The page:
Monday, 16 April 2012 18:07
Last Updated on Monday, 16 April 2012 19:59
Nato's chief responded to Afghan President Hamid Karzai blaming Sunday's insurgent attacks on the intelligence agencies of Afghanistan "and especially Nato", saying intelligence was never a 100 percent guarantee.
"We do all we can to prevent such attacks in co-ordination with the Afghan security forces and the Afghan intelligence services, but of course you can never give a 100 percent guarantee," Nato Secretary General Anders Fogh Rasmussen said in an interview with TOLOnews Monday.
Karzai called for a "full investigation" into Sunday's events, describing the terrorists' "infiltration" as an "intelligence failure for us and especially Nato" in his first statement since insurgents attacked main areas of the country's capital and three other provinces on Sunday afternoon.
Rasmussen said the "blame game" did not help the situation when asked by TOLOnews about Karzai's comments.
"I think we are in this together. We should help each other," he said.
Karzai condemned the attack "in the strongest possible terms" during his regular Cabinet meeting on Monday, according to his press office, and praised the Afghan security forces for their valour in repelling the attack.
"Afghan security forces proudly displayed their ability which was itself an assurance to the people that they are capable of protecting their country," he said.
He also praised the security forces for "the caution and the care they exercised" in preventing any further harm to civilians and for a "relatively quick control of the situation".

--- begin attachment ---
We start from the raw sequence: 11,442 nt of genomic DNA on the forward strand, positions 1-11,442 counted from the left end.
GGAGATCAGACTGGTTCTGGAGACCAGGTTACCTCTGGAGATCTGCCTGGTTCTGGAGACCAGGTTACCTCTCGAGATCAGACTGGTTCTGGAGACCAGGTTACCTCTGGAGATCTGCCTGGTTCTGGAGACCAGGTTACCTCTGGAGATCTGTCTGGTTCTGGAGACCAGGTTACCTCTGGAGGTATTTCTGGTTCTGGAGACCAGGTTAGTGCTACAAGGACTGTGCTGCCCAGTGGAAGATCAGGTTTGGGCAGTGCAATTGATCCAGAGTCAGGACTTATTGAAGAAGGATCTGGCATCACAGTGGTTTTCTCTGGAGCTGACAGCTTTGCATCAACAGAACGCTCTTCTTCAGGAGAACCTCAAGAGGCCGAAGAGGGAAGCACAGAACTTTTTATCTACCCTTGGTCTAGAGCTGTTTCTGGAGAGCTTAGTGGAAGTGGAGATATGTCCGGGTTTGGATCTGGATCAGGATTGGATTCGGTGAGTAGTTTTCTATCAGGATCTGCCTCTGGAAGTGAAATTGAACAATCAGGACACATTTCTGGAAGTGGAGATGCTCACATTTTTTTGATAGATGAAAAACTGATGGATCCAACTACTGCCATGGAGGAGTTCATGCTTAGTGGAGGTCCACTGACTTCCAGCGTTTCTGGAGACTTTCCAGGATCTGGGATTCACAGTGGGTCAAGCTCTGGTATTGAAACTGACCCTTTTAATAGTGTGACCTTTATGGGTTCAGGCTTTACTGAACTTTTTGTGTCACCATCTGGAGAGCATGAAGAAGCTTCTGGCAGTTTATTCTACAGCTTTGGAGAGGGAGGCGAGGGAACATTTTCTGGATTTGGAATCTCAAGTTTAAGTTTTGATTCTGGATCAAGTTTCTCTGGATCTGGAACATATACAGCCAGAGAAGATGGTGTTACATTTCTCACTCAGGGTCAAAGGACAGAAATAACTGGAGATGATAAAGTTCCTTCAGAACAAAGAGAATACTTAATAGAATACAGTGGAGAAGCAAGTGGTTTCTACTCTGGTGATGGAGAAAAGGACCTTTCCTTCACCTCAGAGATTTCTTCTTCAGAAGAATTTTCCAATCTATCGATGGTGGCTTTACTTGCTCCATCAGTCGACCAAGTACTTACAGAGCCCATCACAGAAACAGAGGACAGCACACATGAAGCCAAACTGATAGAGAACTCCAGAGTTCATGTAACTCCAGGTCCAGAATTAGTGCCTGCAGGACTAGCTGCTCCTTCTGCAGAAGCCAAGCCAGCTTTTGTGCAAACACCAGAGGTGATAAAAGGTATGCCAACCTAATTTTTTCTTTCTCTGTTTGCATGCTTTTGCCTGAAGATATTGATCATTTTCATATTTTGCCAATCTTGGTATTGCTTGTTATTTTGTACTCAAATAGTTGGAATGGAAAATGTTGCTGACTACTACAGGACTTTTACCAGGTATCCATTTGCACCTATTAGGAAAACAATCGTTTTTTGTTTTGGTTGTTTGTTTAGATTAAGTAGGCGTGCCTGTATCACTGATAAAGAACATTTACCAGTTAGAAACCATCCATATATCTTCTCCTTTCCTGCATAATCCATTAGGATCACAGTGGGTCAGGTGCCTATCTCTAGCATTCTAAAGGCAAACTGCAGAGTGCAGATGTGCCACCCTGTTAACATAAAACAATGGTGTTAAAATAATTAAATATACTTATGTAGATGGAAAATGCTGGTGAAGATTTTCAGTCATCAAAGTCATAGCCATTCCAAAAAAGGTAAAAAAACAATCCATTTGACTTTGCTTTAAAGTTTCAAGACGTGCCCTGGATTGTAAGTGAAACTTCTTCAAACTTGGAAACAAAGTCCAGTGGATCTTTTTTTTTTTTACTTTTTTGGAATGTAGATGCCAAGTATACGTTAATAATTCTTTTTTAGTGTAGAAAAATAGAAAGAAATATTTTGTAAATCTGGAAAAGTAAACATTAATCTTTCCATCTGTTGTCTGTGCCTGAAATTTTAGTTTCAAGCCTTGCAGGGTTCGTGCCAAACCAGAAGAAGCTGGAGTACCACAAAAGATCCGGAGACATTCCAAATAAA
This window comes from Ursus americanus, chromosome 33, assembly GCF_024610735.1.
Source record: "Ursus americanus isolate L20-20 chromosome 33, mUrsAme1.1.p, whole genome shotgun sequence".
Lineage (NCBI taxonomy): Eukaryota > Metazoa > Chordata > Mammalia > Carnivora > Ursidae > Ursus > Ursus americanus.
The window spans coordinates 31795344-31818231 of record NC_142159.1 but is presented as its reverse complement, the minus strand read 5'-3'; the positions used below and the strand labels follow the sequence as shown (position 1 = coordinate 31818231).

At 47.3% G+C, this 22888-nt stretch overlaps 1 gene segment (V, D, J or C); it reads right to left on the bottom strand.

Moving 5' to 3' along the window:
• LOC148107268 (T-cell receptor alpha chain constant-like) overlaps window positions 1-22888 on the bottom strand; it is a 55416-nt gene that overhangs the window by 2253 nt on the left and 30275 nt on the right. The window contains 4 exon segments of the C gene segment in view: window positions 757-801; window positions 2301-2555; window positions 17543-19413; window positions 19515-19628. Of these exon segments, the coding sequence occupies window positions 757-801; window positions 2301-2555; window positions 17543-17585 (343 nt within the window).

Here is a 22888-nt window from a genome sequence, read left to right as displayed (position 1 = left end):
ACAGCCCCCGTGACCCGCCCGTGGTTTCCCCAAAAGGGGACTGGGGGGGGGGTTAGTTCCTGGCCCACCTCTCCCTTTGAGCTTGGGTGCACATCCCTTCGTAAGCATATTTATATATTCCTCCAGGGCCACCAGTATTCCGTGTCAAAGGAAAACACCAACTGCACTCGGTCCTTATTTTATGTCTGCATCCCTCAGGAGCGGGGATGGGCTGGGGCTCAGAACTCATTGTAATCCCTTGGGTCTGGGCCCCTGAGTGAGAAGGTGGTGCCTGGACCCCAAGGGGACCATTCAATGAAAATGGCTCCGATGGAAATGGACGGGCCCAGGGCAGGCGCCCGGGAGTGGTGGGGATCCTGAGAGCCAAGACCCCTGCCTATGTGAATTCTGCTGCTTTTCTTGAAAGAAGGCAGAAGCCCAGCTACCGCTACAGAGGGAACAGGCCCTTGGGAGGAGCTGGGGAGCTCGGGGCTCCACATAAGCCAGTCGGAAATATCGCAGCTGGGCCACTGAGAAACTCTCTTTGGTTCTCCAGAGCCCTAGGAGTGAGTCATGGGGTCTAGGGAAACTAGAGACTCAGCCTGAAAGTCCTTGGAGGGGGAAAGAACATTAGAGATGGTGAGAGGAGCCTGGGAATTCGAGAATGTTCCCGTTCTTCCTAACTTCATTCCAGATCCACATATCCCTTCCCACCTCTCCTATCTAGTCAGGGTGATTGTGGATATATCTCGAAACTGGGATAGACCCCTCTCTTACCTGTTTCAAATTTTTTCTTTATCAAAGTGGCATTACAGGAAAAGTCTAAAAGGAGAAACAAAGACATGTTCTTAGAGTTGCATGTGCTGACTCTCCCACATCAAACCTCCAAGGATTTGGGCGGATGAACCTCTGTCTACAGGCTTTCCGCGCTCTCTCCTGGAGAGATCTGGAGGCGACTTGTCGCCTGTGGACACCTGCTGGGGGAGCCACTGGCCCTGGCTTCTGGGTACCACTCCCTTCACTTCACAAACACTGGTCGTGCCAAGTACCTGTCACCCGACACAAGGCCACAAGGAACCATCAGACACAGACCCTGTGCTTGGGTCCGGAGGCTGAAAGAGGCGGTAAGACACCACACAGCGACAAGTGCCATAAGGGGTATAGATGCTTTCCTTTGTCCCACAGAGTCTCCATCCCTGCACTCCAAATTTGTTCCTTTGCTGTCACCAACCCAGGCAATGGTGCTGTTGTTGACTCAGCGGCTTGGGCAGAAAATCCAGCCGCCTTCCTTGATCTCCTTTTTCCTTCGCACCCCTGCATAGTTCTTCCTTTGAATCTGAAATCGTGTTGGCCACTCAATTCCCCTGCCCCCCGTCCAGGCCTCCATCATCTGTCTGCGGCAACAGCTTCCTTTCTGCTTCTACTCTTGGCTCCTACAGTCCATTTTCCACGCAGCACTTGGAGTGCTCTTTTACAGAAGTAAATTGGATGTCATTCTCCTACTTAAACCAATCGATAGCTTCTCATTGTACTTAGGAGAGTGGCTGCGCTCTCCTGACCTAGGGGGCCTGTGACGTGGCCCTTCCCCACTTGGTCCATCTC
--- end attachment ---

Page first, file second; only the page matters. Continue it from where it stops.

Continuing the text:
Rasmussen also praised the Afghan forces for how they dealt with the situation.
"When such attacks actually happen, it's good to see that the Afghan security forces can take action in such an excellent manner," he said.
The Presidential office said that across the four provinces - Kabul, Nangarhar, Logar and Paktia - 4 civilians and 11 members of the Afghans security forces were killed, while 32 civilians and nearly 40 security personnel were injured.
Sunday's battle saw three main areas of Afghanistan's capital Kabul targeted by insurgents who were heavily armed and organised.
It took 18 hours for security forces to end the clashes in the capital, eventually requiring Isaf helicopter gunships to flush the insurgents out from their "bases" - three half-constructed buildings close to Western embassies, and government and security facilities.
As many as 36 terrorists were killed in all four provinces, and one insurgent was captured alive, Karzai's office said.
Karzai said he was deeply saddened by the events and offered his condolences to the families of the victims, and prayed for a quick recovery of the wounded.